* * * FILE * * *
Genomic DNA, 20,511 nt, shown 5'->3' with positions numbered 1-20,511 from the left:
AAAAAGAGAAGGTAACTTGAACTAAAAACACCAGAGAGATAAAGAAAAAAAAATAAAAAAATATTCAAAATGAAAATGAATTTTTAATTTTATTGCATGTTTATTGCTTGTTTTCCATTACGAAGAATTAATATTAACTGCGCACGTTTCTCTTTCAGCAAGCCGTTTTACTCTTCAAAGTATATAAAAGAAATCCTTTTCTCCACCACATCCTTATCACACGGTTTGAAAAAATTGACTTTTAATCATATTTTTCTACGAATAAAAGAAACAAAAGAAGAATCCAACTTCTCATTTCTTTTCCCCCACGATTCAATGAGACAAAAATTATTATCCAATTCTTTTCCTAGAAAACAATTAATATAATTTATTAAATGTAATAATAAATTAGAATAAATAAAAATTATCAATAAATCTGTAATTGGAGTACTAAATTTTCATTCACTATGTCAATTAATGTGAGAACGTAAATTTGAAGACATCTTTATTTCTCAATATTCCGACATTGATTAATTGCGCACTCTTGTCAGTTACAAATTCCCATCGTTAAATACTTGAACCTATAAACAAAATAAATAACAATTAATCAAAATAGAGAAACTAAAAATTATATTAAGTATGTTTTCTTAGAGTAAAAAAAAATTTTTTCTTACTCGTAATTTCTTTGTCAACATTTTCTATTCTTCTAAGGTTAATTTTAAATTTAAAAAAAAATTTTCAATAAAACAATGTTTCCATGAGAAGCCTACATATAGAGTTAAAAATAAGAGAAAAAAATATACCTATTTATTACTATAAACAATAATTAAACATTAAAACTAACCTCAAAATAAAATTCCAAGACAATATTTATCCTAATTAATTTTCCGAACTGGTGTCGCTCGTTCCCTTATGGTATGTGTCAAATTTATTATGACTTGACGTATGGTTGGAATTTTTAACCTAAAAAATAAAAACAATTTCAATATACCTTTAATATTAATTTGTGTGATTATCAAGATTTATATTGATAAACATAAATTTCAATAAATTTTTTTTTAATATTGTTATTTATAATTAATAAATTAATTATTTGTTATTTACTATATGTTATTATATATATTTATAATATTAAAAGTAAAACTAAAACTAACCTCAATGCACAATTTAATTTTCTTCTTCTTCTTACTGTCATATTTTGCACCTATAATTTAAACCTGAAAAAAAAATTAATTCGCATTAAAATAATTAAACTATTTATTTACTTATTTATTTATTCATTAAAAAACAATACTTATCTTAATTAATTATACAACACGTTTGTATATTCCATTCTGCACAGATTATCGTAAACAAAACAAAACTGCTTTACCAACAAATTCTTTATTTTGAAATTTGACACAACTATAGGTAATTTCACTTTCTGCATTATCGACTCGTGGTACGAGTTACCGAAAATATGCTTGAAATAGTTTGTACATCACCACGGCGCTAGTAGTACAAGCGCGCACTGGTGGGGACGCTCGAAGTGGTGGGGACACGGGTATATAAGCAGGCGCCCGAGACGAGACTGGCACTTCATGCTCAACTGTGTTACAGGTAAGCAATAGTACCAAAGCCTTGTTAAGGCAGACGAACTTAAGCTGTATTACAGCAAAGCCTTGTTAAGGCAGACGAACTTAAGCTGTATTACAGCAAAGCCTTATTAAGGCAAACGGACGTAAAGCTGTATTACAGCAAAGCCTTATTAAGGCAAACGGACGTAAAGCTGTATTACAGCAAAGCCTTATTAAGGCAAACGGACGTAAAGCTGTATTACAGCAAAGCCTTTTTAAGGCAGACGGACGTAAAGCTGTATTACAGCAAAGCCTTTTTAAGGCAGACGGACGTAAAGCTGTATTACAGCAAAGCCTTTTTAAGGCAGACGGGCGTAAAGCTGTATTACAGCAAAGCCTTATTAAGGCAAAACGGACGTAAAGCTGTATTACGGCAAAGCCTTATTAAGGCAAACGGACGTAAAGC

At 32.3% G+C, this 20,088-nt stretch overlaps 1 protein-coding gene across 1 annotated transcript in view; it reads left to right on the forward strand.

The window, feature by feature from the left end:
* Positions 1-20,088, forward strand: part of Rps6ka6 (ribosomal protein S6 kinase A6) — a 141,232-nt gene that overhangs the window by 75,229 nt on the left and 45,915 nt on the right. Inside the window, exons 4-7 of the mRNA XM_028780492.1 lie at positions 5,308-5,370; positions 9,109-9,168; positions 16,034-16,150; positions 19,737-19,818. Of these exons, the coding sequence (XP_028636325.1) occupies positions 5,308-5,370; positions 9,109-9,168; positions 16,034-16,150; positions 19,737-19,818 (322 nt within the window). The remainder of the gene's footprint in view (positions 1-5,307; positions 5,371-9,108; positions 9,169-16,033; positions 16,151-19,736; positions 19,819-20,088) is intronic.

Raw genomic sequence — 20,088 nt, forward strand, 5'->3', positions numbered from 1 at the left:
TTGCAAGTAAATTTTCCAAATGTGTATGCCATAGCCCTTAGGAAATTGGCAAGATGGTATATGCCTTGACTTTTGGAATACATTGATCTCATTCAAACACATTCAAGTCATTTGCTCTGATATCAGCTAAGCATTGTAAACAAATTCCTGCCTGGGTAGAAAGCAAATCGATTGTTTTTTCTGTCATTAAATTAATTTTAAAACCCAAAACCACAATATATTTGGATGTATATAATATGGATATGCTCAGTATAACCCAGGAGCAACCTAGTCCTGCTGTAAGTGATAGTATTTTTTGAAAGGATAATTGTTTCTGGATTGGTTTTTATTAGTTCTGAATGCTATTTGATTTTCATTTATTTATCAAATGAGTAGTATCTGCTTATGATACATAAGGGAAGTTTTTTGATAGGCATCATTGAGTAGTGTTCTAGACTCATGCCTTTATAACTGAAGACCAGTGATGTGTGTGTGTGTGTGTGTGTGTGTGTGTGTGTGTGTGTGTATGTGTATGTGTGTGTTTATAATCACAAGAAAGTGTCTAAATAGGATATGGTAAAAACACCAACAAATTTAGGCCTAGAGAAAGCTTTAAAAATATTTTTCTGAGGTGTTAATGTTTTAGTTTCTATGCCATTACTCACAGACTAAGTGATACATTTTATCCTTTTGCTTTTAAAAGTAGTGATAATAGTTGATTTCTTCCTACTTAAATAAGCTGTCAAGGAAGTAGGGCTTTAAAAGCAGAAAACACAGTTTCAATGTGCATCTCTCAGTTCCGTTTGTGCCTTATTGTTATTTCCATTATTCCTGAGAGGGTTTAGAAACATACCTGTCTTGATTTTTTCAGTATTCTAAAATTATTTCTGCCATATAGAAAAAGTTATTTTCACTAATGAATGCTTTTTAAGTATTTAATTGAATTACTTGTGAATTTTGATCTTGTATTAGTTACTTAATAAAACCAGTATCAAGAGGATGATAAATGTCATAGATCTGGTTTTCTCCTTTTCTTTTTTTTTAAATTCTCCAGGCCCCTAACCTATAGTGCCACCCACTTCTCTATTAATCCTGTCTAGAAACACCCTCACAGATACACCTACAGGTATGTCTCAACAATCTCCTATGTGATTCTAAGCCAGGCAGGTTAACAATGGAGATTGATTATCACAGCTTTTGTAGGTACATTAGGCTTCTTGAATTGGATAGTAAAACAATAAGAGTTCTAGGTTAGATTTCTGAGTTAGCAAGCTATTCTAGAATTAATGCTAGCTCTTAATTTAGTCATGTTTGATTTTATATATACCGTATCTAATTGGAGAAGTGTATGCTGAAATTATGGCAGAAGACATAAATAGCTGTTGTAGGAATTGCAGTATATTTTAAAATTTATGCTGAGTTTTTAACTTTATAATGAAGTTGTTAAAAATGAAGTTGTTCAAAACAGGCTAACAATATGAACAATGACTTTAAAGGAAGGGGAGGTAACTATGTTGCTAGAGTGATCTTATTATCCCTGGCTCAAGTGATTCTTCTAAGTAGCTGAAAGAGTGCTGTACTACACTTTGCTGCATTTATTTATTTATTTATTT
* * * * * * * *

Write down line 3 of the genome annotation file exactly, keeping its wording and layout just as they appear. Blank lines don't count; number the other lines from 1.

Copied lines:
At 32.3% G+C, this 20,088-nt stretch overlaps 1 protein-coding gene across 1 annotated transcript in view; it reads left to right on the forward strand.